– Book your tasting tour in advance, especially if you’re heading to a smaller winery.
– Avoid visiting during the harvest season (September) if you can as a lot of the vineyards close to the public.
– Give yourself a few days if you want to visit all five wine districts. If you’re short on time, Montagne de Reims is a good area to focus on.
– Pack a jumper – champagne cellars can be chilly!
Uh, what about the driver?
Nominated as the designated driver for your Champagne road trip? Don’t despair just yet! The region offers up so much more than just wine, plus you can always pick up a bottle as a souvenir to drink later on…
In the meantime, non-drinkers and any under 18s in your group can soak up some of the province’s other treasures. Why not add pitstops to your Champagne itinerary in:
Epernay for a lesson in champagne production without the booze tasting
Still thirsty for more wine-themed fun? Epernay is a haven for champagne drinkers and even has a street running through its centre called the Avenue de Champagne! Yes there’s plenty of champagne houses along it where you can tempt yourselves with a tipple. And there’s also the brand-new Champagne Museum where you can learn all about the region’s history of creating fantastic fizzy wines.
Troyes for the perfect backdrop for all your Insta posts
Insta need a little love? Troyes 16th century Old City is littered with gorgeous timber-framed buildings painted in bold colours. They’re just screaming out to be featured on your feed!
Reims for a cathedral that rivals Paris’ Notre Dame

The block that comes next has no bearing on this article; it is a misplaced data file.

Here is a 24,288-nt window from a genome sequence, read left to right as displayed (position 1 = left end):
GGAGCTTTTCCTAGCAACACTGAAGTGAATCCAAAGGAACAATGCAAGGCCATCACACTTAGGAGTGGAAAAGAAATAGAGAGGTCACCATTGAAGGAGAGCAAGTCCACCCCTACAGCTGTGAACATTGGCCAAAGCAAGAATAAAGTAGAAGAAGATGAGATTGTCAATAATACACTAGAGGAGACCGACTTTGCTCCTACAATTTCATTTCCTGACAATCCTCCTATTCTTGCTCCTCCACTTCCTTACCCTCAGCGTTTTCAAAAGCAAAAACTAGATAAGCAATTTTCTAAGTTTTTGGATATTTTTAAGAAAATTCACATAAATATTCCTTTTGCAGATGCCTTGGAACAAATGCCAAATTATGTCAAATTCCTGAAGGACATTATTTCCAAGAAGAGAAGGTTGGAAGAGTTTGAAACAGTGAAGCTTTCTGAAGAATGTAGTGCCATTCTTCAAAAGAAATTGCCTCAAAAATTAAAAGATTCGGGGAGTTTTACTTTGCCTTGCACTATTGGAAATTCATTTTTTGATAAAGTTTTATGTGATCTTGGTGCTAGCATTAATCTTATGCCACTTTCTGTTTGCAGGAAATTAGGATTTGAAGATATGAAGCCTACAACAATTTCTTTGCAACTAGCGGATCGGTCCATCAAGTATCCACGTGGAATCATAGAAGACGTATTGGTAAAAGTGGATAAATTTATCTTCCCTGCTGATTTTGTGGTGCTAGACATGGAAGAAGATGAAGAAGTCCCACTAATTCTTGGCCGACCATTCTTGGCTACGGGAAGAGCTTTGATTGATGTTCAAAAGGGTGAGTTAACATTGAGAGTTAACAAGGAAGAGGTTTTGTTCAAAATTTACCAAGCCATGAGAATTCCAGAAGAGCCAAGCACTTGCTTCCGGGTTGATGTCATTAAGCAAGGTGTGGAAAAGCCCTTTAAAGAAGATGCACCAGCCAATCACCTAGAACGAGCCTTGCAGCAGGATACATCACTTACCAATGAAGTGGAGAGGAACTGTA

Thought there was only one Notre Dame? Built in the 12th century and featuring plenty of Gothic architecture, Reims’ Cathédrale Notre Dame has been the site of several royal coronations over the centuries. It was made a UNESCO World Heritage site in the 90s and is unmissable if you’re staying or stopping off in the city. Ready to test your stamina? Why not take a tour of the tower which takes you all the way up 250+ steps for panoramic views across the Reims rooftops?
Lac du Der for a back-to-nature moment
Want some peace and quiet away from the wine? This manmade lake is surrounded by dense forest and located 80 minutes from Troyes. And it’s an absolute haven for nature lovers! There are over 200 different species of birds as well as plenty of options for a workout. Why not get out on the water in a kayak or hire bikes and cycle around the pathways lining the outside of the lake?
Getting to Champagne
The Champagne Province is handily located a couple of hours east of Paris, making it an awesome area to explore after you’re done shopping and sightseeing in the capital. Consider getting a hire car in Paris and map out a route through the countryside to reach it. The best places to base yourself for a tour around the world’s top wine region are Epernay or Reims, although you’ll find plenty of accommodation outside the cities, too.
Prep yourself for an epic road trip by checking out our driving guide to France. Keen to extend your stay? Why not explore the Fontainebleau Forest just south of Paris or head down to Grenoble to begin the legendary Route Napoleon?